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Secondary links can occur if other sites pick up the release and republish it. We see this occurring from both legitimate topical news sites and somewhat more cheesy scraper-type sites who want to suck up topical content. Sometimes the links make it into the republished release, sometimes they are stripped out.
Finally, once in a while an editorial writer will actually create an original article from the release, or use information from the release in a related article. They may even call for an interview. About half of the time, in my experience, an interview will result in a decent mention of the company/website; about half of those will actually link to the site from the online article. To get to the interview stage, though, you have to have a compelling release or very lucky timing (to hit the right reporter working on a related story).
As far as newsletters, 90%+ are published online in addition to their email version. Usually, they link to a site they are discussing; if you are a sponsor/advertiser, then you should make sure they will link to you properly.
Avoid wasting much time with sites that publish links with funky redirects (unless you feel their traffic justifies it), as you won't get the SE link benefit.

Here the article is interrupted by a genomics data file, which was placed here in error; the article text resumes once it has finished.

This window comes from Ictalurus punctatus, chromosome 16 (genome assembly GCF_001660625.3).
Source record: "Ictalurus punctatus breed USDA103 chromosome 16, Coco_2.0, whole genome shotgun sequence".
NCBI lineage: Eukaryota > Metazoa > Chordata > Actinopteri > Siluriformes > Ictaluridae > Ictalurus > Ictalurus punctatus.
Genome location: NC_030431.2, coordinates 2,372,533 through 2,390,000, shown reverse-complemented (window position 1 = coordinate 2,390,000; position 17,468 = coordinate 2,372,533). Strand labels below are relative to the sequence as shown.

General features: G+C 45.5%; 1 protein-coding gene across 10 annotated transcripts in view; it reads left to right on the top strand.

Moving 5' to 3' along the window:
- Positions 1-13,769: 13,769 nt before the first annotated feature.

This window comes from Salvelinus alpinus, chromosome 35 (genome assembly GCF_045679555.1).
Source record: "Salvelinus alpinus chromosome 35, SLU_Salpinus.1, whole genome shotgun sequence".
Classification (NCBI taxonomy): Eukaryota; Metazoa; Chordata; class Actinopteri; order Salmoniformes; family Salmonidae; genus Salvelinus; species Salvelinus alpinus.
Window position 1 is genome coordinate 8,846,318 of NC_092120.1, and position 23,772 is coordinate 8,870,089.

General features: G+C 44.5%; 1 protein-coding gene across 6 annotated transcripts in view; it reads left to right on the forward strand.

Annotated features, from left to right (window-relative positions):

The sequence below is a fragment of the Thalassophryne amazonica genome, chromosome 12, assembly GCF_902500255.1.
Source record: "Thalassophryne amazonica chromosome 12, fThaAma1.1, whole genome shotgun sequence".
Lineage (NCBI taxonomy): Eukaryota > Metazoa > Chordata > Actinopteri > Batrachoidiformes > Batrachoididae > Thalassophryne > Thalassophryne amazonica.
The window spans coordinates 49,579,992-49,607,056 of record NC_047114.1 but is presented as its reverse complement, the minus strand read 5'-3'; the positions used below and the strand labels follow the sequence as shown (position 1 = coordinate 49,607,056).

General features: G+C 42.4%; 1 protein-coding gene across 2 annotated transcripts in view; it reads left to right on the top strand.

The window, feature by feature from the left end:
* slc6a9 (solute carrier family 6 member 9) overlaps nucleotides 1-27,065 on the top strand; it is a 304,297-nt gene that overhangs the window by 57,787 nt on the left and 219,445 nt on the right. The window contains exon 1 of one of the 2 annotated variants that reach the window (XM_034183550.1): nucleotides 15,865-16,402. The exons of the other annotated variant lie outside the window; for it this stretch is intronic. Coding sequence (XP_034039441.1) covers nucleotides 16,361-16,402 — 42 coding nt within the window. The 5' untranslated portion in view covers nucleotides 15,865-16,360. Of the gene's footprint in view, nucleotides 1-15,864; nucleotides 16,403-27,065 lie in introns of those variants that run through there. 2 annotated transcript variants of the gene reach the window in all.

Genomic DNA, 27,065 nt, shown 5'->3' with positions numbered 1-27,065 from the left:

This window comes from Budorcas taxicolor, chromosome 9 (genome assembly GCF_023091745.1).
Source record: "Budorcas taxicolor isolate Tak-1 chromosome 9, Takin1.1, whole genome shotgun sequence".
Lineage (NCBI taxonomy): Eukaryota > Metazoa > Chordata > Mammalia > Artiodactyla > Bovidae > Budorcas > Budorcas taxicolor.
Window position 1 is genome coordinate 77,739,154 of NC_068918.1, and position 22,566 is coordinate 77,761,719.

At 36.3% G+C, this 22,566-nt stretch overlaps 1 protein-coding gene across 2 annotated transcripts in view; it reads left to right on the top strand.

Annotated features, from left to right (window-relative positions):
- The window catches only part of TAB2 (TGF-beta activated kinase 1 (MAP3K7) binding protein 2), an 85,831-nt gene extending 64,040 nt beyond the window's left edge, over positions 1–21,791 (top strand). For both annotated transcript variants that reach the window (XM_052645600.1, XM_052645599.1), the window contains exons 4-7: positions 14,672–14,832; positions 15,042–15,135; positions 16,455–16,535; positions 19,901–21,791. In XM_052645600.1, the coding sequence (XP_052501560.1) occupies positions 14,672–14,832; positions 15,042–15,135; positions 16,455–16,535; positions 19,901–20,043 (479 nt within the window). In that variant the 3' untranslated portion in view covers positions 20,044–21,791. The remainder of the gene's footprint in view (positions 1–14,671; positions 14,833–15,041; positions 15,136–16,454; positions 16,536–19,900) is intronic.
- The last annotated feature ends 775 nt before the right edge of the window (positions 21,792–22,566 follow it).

That said, some newsletters, once archived on a web site, ARE then crawled, and the links contained within them could then be counted. But some archives do weird things with their web versions, like embedding links for tracking or even removing links completely, and even if they don't, if it's a text based archive the links wont have any anchor text, just plain linked URLs, so if crawled you're depending on LSI for relevance and linkpop.
I advise to pursue coverage and links within email based newsletter for the value the audience brings, not the linkpop. Any linkpop is just a bonus. Classic example: Yahoo Picks of the Day/Week. Millions see these links via the email based newsletter yahoo sends, and they do archive them, but the true power comes NOT from the archive, but from the millions of email based readers.
As for press releases, the engines are getting smarter about realizing that a press release is not trustworthy, meaning the author can say whatever they want and link to whatever they want. So in time, links within press releases will become less valuable from a linkpop standpoint but still valuable from a reader-click standpoint.
Since everyone could just issue a press release every day and stuff it with deep links, the clock is ticking on that tactic for linkpop boosts...
Heck why not put your site map in the press release :)
The link from the press release will only really count if you can specify anchor text and/or you have a kw rich url. Otherwise you will rank well only for companyname.com instead of keyword keyword.
I disagree. Even if your anchor text is [url.com...] , the link might carry relevancy for the title of the press release page, and any keywords in the text *near* the link.
Release Title: Company Name Announces KEYWORDS
Learn more about KEYWORDS at [url.com...]